Best Ways to Know if You’re Hiring a Top Financial Advisor

Whether you are looking to change financial advisors or have decided to handover managing your family’s assets to a professional, how you approach the vetting process is crucial to hiring the best financial advisor for you and your family. It makes sense that getting to know the finanical advisors you’re considering often begins with a conversation – either a phone call or in-person interview.

We have had many of these conversations at Glassman Wealth Services with clients prior to them joining our firm. Some came very prepared, ready to ask specific questions that were important to them. Others were less structured in their approach. Regardless of style, this is a major decision for any family and there are things you should consider before interviewing an advisor to get the most value out of your time.

If you haven’t started to search for a financial advisor yet, this article is a helpful place to begin: 6 Steps to Finding the Best Financial Advisor.

So what are the best ways to know if you’re hiring a top financial advisor during an interview process? Here are a few of my recommendations:

Set Up an Initial Call:

The initial phone call often covers general topics such as the services offered, number of clients, or the minimum assets required to work with that firm. You’ll want to know that the advisor and their firm offers the services you’re looking for before any time is wasted with an in-person meeting. At the same time, it’s important for the advisor to understand what your needs are to make sure they match with their offering. The best relationships thrive when the needs of both sides fit together.

Schedule a Meeting:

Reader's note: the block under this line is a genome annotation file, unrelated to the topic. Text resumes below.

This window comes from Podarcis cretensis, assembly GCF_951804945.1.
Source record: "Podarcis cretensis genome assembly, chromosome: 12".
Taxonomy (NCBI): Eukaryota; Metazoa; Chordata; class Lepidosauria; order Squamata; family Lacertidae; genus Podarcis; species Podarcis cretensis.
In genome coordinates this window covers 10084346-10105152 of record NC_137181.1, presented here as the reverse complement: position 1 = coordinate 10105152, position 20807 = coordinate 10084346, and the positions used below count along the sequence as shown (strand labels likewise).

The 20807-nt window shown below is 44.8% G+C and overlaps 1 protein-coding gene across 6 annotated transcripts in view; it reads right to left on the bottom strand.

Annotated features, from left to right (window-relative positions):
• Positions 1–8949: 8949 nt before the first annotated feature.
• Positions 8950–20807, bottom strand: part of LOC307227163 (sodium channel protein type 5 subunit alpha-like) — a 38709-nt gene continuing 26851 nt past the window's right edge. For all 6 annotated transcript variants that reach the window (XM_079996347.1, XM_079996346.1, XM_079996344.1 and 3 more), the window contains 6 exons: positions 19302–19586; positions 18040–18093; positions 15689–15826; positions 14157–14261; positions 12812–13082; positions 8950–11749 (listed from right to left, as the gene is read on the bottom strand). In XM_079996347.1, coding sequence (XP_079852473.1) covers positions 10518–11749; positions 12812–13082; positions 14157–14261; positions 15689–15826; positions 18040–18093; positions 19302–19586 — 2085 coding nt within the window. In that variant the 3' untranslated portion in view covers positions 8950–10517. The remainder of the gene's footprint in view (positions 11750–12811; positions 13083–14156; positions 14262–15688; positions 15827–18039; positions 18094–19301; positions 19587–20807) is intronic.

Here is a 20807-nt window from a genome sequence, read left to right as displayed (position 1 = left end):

The first meeting is where you have the opportunity to ask any and all questions about the advisor and their firm. It’s important for you to imagine yourself working with this firm. Can you understand what the advisor is saying or are they talking over you with financial jargon to sound smart? Is the advisor asking about you and your family, or just rattling off facts about themselves? Let’s remember, you’re the one with the assets, and it’s your life that will be affected by the actions of this advisor. The conversation should be about you and how they can meet your needs.

I don’t believe that the initial meeting is the time to get into specifics like investment performance, or how their funds will beat the return of your current portfolio. If you had great performance, would you be in this interview? It’s clear a new solution is needed, and there will be better times to have this discussion.

Instead, use this time to ask about the firm’s investment process, the types of investments they use for their clients, how they track their portfolios (performance reporting), and what the client would receive in terms of other financial planning assistance. Some clients like to “set it and forget it,” but most individuals want to understand what they’re invested in and why.

Other critical things to know include:

  • Who will make the final investment decisions?
  • What type of research is involved and how many research people does the firm employ?
  • How do they evaluate success?

The answers to these questions will provide insight into their investment decision making process and how they construct their client portfolios. From there, you can decide if this will meet your needs.

How Do You Know When It’s The Right Fit?

As with all interviews, most often you “just know”. You click with the advisor and their team, you understand what they’re offering and how it will benefit your family, and most importantly, you trust what they’re saying. We’ve all been in a meeting with a pushy salesperson and felt like they were trying to just make a quick buck. That shouldn’t be the feeling as you drive home from your initial meeting.

There are differences between the types of financial advisors and the services they offer. To get a better understanding, read Investment Advisor vs. Financial Planner: Which is the Best Choice for You? You may also want to consider an advisor that is also a fiduciary. They have a legal obligation to have your best interest in mind when making all decisions.

You want to hire the very best financial advisor for you and your family. That initial meeting is the foundation for earning your ongoing trust.

Travis Russell, CFP®
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